Skip to main content /WORLD /WORLD

Arafat urges overhaul of Palestinian government

Yasser Arafat
Arafat has told the Palestinian leadership to prepare for elections  

RAMALLAH, West Bank (CNN) -- Under pressure from Israel and from inside his own Fatah movement, Palestinian leader Yasser Arafat on Wednesday called for a complete overhaul of the Palestinian Authority he has ruled with an iron fist.

However, while he said "errors" needed to be corrected and elections held, he announced no concrete steps and set no timetable.

"I would like to call on you to re-evaluate all our administrative, ministerial and security institutions after we have seen errors here and there, errors that cannot be hidden from public opinion," Arafat said.

In addition, Arafat called again for the end of attacks on civilians.

"We have announced in the past, and we reiterate in our announcement today, our rejection of all kinds of operations that target Israeli civilians as well as what our Palestinian civilians are subjected to, like what happened in Jenin," said Arafat, referring to the center of the refugee camp that was heavily damaged during April's Israeli military campaign.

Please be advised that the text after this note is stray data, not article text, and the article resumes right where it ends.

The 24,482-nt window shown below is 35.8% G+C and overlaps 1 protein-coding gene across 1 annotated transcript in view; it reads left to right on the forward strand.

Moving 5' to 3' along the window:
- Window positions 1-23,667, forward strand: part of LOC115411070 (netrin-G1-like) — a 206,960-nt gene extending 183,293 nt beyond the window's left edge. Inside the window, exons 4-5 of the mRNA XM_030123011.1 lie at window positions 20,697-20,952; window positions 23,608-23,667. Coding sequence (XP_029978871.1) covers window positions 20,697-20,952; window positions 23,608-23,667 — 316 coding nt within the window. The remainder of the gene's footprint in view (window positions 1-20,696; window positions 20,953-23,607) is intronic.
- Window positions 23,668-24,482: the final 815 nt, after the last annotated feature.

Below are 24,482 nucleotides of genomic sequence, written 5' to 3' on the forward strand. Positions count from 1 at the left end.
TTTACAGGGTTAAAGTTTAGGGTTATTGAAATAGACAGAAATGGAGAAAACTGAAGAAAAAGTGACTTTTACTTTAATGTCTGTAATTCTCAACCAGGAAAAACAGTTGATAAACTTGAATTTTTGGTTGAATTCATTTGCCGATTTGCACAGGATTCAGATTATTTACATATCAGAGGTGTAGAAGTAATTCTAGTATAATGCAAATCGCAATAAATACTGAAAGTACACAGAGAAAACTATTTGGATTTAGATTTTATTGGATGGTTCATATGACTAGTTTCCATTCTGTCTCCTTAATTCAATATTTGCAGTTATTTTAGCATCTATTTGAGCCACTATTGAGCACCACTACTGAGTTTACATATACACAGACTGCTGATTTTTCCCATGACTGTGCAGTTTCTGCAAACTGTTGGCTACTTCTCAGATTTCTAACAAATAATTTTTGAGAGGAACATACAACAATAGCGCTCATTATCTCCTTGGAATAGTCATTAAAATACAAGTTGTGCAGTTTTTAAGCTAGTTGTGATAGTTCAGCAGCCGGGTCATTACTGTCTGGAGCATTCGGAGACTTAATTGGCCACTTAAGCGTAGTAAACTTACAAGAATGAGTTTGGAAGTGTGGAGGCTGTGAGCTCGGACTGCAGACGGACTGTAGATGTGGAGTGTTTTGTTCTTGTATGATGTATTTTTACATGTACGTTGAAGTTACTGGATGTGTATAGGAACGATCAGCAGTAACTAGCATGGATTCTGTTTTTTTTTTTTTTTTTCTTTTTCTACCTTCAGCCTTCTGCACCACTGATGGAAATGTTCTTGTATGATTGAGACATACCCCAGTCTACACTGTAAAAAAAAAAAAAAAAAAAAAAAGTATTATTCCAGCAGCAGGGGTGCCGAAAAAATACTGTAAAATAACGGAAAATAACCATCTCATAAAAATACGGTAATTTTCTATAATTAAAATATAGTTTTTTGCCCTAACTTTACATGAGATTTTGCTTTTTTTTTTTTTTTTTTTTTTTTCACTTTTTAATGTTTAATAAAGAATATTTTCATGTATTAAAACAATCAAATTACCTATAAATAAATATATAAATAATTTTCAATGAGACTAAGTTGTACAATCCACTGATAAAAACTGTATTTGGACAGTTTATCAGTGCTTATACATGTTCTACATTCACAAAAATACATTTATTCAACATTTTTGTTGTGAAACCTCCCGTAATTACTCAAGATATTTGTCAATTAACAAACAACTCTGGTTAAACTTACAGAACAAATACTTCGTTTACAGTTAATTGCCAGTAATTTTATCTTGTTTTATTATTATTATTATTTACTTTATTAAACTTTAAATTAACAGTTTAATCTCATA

"Palestinian and Arab public opinion have now become convinced that these operations will not serve our interests and goals and yet they antagonize large segments of the international community," he said.

Israel, U.S. call for action, not words

Mideast violence
 CNN NewsPass Video 
  •  Palestinian politics
  •  IDF: Arms workshops destroyed in Rafah
  •  Gallery: Palestinian fatalities
  •  Victims of terror
  • Orchestrating a common ground